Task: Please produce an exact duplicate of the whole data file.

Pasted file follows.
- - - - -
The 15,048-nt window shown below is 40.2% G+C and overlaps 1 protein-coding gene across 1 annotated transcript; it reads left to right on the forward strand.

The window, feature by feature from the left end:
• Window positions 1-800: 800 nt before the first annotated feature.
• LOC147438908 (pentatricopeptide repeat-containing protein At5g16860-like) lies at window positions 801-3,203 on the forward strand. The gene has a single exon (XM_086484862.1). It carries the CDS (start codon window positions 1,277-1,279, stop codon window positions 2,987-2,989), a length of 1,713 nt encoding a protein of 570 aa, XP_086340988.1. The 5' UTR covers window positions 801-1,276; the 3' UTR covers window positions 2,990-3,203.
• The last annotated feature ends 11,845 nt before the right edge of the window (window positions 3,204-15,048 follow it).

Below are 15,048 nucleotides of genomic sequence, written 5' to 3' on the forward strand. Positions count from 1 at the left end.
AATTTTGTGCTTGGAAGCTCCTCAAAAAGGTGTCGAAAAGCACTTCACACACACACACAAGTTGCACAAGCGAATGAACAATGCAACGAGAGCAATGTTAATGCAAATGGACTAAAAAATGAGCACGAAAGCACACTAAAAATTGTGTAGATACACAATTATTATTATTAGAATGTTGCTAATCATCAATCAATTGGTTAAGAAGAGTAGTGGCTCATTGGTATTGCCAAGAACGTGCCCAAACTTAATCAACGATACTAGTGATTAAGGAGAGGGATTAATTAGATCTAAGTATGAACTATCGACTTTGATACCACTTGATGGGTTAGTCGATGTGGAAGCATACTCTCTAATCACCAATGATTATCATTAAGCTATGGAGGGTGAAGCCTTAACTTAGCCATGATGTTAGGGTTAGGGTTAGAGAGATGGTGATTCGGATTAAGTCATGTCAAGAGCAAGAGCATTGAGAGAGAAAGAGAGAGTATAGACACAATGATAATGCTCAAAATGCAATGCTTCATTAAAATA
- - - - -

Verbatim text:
The 15,048-nt window shown below is 40.2% G+C and overlaps 1 protein-coding gene across 1 annotated transcript; it reads left to right on the forward strand.

The window, feature by feature from the left end:
• Window positions 1-800: 800 nt before the first annotated feature.
• LOC147438908 (pentatricopeptide repeat-containing protein At5g16860-like) lies at window positions 801-3,203 on the forward strand. The gene has a single exon (XM_086484862.1). It carries the CDS (start codon window positions 1,277-1,279, stop codon window positions 2,987-2,989), a length of 1,713 nt encoding a protein of 570 aa, XP_086340988.1. The 5' UTR covers window positions 801-1,276; the 3' UTR covers window positions 2,990-3,203.
• The last annotated feature ends 11,845 nt before the right edge of the window (window positions 3,204-15,048 follow it).

Below are 15,048 nucleotides of genomic sequence, written 5' to 3' on the forward strand. Positions count from 1 at the left end.
AATTTTGTGCTTGGAAGCTCCTCAAAAAGGTGTCGAAAAGCACTTCACACACACACACAAGTTGCACAAGCGAATGAACAATGCAACGAGAGCAATGTTAATGCAAATGGACTAAAAAATGAGCACGAAAGCACACTAAAAATTGTGTAGATACACAATTATTATTATTAGAATGTTGCTAATCATCAATCAATTGGTTAAGAAGAGTAGTGGCTCATTGGTATTGCCAAGAACGTGCCCAAACTTAATCAACGATACTAGTGATTAAGGAGAGGGATTAATTAGATCTAAGTATGAACTATCGACTTTGATACCACTTGATGGGTTAGTCGATGTGGAAGCATACTCTCTAATCACCAATGATTATCATTAAGCTATGGAGGGTGAAGCCTTAACTTAGCCATGATGTTAGGGTTAGGGTTAGAGAGATGGTGATTCGGATTAAGTCATGTCAAGAGCAAGAGCATTGAGAGAGAAAGAGAGAGTATAGACACAATGATAATGCTCAAAATGCAATGCTTCATTAAAATA